Li Muzi/Xinhua/Photoshot/Newscom

Li Muzi/Xinhua/Photoshot/Newscom

Egyptian President Mohamed Morsi, whose authoritarian misrule has provoked massive protests, is desperately clinging to power.

Egypt has been roiled by nationwide demonstrations since Sunday, the first anniversary of Morsi’s inauguration. Protesters demanded that Morsi step down by today and called for early elections. Middle East expert Daniel Pipes has noted that the protests are “probably the largest political demonstration in human history” and dwarfed those that overthrew Egypt’s President Hosni Mubarak in 2011.

While few expected the bull-headed Morsi to heed popular protests, a public warning from Egypt’s armed forces Monday afternoon certainly must have gotten his attention. The military released a televised statement that gave Egypt’s leaders 48 hours to “fulfill the people’s demands” or the military would present a political “roadmap” for the country. Defense Minister General Abdel-Fattah el-Sissi had previously warned that the military would step in to prevent Egypt from entering a “dark tunnel” of civil disorder.

Although widely perceived to be a threat to stage a military coup if Morsi balks at resigning, the military may settle for whittling away Morsi’s power by forcing him to restructure his government, remove some of his Muslim Brotherhood cronies from key positions, and accept early elections. Morsi has publicly rejected the ultimatum and gave a defiant speech on Tuesday that may force the military to take action when its deadline expires on Wednesday afternoon.

President Obama called Morsi on Monday to encourage him to respond to the concerns of the protesters. Meanwhile, an anonymous senior Administration official leaked to CNN that the Administration was urging Morsi to accept early elections while warning Egypt’s military against a coup.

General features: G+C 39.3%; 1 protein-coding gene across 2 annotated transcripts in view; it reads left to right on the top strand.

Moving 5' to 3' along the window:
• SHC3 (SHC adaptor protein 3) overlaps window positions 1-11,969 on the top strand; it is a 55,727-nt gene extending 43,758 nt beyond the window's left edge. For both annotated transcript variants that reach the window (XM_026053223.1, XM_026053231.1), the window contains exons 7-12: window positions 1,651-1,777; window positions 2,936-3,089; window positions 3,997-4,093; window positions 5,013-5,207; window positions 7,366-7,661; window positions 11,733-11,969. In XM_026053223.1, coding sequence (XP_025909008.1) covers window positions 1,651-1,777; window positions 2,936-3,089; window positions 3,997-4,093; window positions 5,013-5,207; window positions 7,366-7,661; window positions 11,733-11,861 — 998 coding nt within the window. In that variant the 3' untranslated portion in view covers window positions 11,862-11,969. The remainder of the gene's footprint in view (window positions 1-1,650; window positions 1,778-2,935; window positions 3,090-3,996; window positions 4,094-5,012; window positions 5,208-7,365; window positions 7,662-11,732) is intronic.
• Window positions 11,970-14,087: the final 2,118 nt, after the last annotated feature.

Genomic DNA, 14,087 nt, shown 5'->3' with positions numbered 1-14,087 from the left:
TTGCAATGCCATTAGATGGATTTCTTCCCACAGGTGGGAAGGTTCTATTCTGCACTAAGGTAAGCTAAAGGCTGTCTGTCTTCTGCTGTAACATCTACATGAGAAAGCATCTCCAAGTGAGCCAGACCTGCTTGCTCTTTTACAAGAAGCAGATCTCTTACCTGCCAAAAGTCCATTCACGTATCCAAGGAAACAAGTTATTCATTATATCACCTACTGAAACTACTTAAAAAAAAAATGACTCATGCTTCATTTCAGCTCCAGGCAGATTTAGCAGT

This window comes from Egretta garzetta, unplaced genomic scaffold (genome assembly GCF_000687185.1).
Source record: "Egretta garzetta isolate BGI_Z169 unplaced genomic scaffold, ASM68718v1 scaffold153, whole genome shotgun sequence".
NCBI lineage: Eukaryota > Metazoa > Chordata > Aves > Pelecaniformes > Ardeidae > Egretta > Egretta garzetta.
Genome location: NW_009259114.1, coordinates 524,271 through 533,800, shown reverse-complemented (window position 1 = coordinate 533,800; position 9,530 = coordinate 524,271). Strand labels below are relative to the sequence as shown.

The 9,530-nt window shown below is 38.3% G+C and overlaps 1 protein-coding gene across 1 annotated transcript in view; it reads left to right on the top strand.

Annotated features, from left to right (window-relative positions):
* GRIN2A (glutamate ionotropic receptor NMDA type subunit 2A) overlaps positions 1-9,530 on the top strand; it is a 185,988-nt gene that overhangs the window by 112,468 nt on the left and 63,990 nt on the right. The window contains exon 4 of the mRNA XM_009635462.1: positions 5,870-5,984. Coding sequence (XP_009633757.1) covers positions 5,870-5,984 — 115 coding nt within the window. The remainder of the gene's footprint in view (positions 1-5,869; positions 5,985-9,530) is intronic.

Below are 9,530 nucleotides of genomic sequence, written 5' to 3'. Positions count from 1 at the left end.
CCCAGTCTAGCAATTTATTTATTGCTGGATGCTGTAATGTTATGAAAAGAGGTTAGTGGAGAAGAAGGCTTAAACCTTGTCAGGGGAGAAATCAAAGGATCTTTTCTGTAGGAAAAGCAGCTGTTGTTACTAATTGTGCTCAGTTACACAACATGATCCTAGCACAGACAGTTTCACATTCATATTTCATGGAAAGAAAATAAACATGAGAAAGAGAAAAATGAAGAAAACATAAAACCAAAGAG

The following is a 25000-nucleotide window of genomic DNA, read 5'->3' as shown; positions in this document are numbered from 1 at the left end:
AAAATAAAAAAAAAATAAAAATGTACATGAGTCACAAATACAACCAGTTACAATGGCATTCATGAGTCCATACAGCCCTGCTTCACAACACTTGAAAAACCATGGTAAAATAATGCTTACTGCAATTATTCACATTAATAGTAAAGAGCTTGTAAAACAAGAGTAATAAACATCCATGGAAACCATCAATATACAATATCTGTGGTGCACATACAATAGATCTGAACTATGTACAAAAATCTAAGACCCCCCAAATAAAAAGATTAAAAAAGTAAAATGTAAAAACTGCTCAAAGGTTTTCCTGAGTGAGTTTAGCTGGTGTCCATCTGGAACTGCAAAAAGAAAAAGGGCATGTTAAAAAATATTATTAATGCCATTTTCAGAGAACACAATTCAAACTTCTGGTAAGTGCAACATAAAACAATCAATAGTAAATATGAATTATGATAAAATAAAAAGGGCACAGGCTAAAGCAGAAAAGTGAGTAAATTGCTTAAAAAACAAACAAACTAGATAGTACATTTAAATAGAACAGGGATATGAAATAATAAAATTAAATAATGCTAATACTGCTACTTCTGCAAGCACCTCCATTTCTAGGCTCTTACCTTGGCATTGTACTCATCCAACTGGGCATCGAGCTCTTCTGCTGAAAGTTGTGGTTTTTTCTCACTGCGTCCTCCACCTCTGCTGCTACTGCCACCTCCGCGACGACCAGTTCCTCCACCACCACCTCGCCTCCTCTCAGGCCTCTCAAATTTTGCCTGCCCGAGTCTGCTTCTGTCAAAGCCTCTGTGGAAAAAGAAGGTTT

This belated public attempt to conduct an evenhanded policy is lost on Egypt’s opposition, which has long criticized the Obama Administration for strongly backing Morsi’s Islamist government. Egyptian protesters have been carrying signs denouncing President Obama for supporting terrorism, because they are disappointed by Obama’s uncritical support for Morsi, whom they consider to be a terrorist.

During her last visit to Egypt, then-Secretary of State Hillary Clinton was also met by protesters who denounced her for supporting the Muslim Brotherhood. More recently, Egypt’s opposition forces have been highly critical of U.S. Ambassador Anne Patterson, whom they charge is colluding with the Muslim Brotherhood.

Secular, democratic, and liberal Egyptians opposed to an Islamist takeover should be natural allies of the U.S., not leading a backlash against American policy. The fact that Egyptians resent the Obama Administration’s courting of the Muslim Brotherhood should be a wake-up call for the White House.

That is a sad sign that U.S. policy toward Egypt has gone off the rails. The protesters should know that Americans support their efforts to gain more freedom and do not side with an Islamist authoritarian leader who is hostile to American values and to American policies.

The Obama Administration has enthusiastically embraced Morsi and the Muslim Brotherhood. It has turned a blind eye to Morsi’s power grabs, the rising persecution of Egypt’s ancient Coptic Christian minority, the crackdown on pro-democracy nongovernmental organizations that the Mubarak regime formerly tolerated, and the restrictions Morsi’s government has placed on freedom of the press, freedom of speech, and freedom of religion. The Administration needs to get tough with Morsi, or it will find that Egyptians are as disappointed with Obama as Iranians were after he downplayed the Iranian regime’s crackdown against the opposition Green Movement in 2009.

The U.S. should support freedom for the people of Egypt, which is in their best interests and in America’s best interests in the long run. One of the reasons President Morsi is so unpopular is that he has tried to impose an Islamist agenda on Egypt that restricts political, social, religious, and economic freedoms. He has also failed to effectively address Egypt’s festering economic problems, which require urgent reforms.

Washington should warn Morsi against cracking down on his own people and press him to compromise with the opposition. To underscore this message, the U.S. should freeze its aid to Egypt and refuse to release it until Morsi has either stepped down or reached an acceptable deal with the opposition that will safeguard freedom. Aid also needs to be conditioned on Egypt respecting its peace treaty with Israel, cooperating in fighting terrorism, and fully protecting U.S. citizens and property, including the U.S. embassy.

If President Morsi chooses to continue down the path to dictatorship, then it is likely that his regime will be overthrown by a tidal wave of protest or by the Egyptian army, which is likely to emerge as the ultimate arbiter of Egyptian politics.

See: U.S. Should Warn Egyptian President Morsi Against a Crackdown.